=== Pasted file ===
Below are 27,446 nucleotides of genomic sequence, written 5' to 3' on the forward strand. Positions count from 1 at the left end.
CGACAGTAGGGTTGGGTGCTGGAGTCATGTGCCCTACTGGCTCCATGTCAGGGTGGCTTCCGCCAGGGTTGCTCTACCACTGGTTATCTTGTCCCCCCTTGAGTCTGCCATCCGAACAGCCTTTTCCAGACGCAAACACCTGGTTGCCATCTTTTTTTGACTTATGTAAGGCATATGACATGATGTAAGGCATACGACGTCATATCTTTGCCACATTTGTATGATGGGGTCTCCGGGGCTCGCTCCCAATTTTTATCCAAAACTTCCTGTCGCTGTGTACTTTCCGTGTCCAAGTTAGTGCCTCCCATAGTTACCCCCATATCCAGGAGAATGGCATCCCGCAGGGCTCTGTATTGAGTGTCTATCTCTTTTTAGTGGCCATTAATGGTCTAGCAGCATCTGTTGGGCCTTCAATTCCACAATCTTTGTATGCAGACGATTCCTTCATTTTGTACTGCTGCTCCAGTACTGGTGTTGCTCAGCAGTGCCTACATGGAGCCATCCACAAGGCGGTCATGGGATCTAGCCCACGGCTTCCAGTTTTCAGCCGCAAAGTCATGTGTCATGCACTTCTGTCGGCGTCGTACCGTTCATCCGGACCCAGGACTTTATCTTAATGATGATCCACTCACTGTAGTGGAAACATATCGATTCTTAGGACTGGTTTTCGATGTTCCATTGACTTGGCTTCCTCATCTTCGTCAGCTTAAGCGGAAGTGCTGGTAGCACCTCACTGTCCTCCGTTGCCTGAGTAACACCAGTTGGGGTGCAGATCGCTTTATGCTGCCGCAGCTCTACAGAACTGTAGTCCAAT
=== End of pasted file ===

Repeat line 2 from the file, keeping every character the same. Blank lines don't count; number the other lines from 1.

CGACAGTAGGGTTGGGTGCTGGAGTCATGTGCCCTACTGGCTCCATGTCAGGGTGGCTTCCGCCAGGGTTGCTCTACCACTGGTTATCTTGTCCCCCCTTGAGTCTGCCATCCGAACAGCCTTTTCCAGACGCAAACACCTGGTTGCCATCTTTTTTTGACTTATGTAAGGCATATGACATGATGTAAGGCATACGACGTCATATCTTTGCCACATTTGTATGATGGGGTCTCCGGGGCTCGCTCCCAATTTTTATCCAAAACTTCCTGTCGCTGTGTACTTTCCGTGTCCAAGTTAGTGCCTCCCATAGTTACCCCCATATCCAGGAGAATGGCATCCCGCAGGGCTCTGTATTGAGTGTCTATCTCTTTTTAGTGGCCATTAATGGTCTAGCAGCATCTGTTGGGCCTTCAATTCCACAATCTTTGTATGCAGACGATTCCTTCATTTTGTACTGCTGCTCCAGTACTGGTGTTGCTCAGCAGTGCCTACATGGAGCCATCCACAAGGCGGTCATGGGATCTAGCCCACGGCTTCCAGTTTTCAGCCGCAAAGTCATGTGTCATGCACTTCTGTCGGCGTCGTACCGTTCATCCGGACCCAGGACTTTATCTTAATGATGATCCACTCACTGTAGTGGAAACATATCGATTCTTAGGACTGGTTTTCGATGTTCCATTGACTTGGCTTCCTCATCTTCGTCAGCTTAAGCGGAAGTGCTGGTAGCACCTCACTGTCCTCCGTTGCCTGAGTAACACCAGTTGGGGTGCAGATCGCTTTATGCTGCCGCAGCTCTACAGAACTGTAGTCCAAT